Engraved Silver Dutch Colonial Tobacco or Betel Box
Batavia, Dutch East Indies
length: 12.9cm, width: 6.6cm, height: 4.3cm, weight: 137g
This silver box is in the shape of early Dutch tobacco boxes. Manufactured in the Dutch East Indies, most probably Batavia, it is undoubtedly of local Chinese workmanship. (Chinese made up a high proportion of the residents of eighteenth century Batavia when it was under Dutch colonial control.)
The box, in rectangular prism form, has a hinged lid and is engraved on all sides, including the lid, with scrolling chrysanthemum or orchid and other flower motifs. The central panel of the lid also is engraved with a deer, a bird and a bat, the bat emerging from stylised clouds. The background is lightly cross-hatched, although this appears to have worn with time.
The base is marked with maker’s or assay marks but no longer are these legible.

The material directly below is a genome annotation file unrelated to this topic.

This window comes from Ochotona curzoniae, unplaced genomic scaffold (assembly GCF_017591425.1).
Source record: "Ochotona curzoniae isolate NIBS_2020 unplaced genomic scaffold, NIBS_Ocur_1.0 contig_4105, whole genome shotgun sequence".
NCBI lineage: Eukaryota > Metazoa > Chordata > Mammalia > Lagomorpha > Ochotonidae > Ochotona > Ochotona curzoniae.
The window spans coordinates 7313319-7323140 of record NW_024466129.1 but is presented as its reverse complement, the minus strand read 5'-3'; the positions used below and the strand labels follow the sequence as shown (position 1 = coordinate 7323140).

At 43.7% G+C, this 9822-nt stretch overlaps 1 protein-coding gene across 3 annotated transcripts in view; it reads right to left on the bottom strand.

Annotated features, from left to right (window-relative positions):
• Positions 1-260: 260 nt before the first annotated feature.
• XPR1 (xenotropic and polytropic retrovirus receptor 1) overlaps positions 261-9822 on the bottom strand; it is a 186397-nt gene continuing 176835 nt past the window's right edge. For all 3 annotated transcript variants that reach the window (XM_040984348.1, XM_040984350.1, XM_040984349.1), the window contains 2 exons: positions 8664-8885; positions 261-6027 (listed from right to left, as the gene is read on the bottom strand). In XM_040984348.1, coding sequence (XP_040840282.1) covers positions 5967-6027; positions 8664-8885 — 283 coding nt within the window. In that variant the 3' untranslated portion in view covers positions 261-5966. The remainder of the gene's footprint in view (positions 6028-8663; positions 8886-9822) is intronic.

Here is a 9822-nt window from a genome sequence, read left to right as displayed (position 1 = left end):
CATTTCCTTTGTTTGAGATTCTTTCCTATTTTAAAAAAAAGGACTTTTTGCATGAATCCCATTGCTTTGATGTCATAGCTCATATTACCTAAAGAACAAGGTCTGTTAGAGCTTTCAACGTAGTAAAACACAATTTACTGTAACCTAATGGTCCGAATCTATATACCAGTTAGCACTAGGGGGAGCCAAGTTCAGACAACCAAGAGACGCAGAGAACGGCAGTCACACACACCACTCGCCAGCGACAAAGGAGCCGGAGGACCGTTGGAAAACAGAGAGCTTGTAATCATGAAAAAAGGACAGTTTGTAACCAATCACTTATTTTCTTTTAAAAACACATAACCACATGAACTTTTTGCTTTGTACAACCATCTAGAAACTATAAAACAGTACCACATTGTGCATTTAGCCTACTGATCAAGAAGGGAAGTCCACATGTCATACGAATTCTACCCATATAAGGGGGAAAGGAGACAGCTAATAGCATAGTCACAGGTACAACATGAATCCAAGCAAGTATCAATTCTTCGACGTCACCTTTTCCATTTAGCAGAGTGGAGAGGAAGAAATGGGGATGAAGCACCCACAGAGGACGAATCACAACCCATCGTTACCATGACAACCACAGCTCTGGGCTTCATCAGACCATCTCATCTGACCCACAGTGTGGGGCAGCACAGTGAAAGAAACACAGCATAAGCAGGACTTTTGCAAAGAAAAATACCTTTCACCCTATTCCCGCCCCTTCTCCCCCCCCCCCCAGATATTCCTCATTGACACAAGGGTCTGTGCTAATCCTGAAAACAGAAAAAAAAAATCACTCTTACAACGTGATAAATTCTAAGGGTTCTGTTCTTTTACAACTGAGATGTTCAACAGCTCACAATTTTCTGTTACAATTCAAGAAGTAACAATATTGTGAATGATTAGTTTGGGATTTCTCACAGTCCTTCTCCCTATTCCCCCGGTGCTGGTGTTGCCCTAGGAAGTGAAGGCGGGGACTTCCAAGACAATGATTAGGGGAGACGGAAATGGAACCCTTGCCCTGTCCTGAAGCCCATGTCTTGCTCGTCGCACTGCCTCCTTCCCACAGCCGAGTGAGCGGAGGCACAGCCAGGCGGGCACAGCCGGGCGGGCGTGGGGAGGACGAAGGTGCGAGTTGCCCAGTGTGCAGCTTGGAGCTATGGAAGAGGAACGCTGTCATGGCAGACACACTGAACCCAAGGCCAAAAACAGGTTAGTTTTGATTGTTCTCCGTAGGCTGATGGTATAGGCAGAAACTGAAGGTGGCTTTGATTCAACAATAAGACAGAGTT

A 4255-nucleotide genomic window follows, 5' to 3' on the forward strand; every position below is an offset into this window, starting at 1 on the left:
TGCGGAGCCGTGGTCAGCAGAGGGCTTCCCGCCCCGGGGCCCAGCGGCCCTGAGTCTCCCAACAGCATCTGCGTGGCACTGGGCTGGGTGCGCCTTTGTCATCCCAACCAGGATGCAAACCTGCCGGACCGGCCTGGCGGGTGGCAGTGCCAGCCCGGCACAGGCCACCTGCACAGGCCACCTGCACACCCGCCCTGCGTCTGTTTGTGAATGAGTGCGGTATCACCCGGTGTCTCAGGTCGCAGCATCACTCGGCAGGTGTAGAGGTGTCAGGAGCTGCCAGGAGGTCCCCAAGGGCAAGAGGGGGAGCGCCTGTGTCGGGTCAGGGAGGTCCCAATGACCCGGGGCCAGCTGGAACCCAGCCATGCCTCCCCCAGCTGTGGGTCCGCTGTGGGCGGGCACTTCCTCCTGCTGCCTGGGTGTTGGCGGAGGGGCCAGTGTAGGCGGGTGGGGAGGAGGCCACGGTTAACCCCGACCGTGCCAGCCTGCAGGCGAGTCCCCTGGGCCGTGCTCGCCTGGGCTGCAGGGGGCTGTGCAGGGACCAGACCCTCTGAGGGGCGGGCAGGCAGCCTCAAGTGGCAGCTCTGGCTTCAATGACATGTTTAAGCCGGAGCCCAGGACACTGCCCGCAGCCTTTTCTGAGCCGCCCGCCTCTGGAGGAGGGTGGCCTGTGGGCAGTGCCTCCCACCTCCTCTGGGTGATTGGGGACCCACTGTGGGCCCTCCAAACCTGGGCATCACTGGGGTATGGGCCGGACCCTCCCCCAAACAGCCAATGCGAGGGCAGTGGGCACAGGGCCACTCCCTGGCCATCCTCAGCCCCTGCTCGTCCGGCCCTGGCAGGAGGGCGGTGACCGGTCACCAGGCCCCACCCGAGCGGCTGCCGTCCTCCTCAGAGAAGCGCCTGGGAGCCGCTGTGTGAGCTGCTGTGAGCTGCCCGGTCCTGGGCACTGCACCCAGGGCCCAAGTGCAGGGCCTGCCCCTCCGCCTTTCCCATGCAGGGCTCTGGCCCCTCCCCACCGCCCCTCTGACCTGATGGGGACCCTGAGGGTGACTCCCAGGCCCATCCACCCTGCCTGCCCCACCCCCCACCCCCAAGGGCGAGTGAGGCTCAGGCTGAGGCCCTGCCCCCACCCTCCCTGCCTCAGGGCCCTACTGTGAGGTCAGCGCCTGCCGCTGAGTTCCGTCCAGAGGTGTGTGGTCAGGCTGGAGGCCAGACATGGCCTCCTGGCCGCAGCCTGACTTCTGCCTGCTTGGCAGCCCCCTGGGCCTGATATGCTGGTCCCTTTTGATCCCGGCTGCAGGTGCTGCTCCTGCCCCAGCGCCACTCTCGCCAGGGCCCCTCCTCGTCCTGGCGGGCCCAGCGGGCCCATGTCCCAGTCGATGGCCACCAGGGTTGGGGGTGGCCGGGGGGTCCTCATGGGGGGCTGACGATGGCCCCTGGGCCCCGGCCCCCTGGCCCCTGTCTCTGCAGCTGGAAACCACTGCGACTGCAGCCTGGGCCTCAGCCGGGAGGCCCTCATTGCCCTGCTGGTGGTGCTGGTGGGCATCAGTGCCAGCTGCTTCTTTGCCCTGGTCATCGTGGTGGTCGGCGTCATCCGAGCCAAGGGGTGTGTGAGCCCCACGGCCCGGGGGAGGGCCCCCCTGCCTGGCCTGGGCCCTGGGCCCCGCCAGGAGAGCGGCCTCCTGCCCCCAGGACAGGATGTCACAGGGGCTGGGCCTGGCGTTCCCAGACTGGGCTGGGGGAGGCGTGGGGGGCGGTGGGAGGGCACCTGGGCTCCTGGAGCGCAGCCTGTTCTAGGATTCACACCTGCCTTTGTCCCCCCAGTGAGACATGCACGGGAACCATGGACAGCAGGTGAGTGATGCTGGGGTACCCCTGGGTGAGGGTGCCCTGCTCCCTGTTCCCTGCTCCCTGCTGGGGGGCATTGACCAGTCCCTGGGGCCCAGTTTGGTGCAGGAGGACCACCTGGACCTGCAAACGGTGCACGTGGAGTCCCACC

The form of this box continued into the twentieth century, but an eighteenth century dating is suggested by the patina of the box, and the style and lack of depth of the engraving which is more typical of seventeenth and eighteenth century Batavian colonial silver. The marks, though illegible, are likely to be colonial in type rather than say Chinese shop marks.
V.O.C. – Zilver: Zilver uit de periode van de Verenigde Oostinische Compagnie 17de en 18de eeuw, 1983.
et al, Zilver uit de tijd van de Verenigde Oostindische Compagnie, Waanders Uitgevers, 1998.
UK private collection
Inventory no.: 1353
The mark to the base.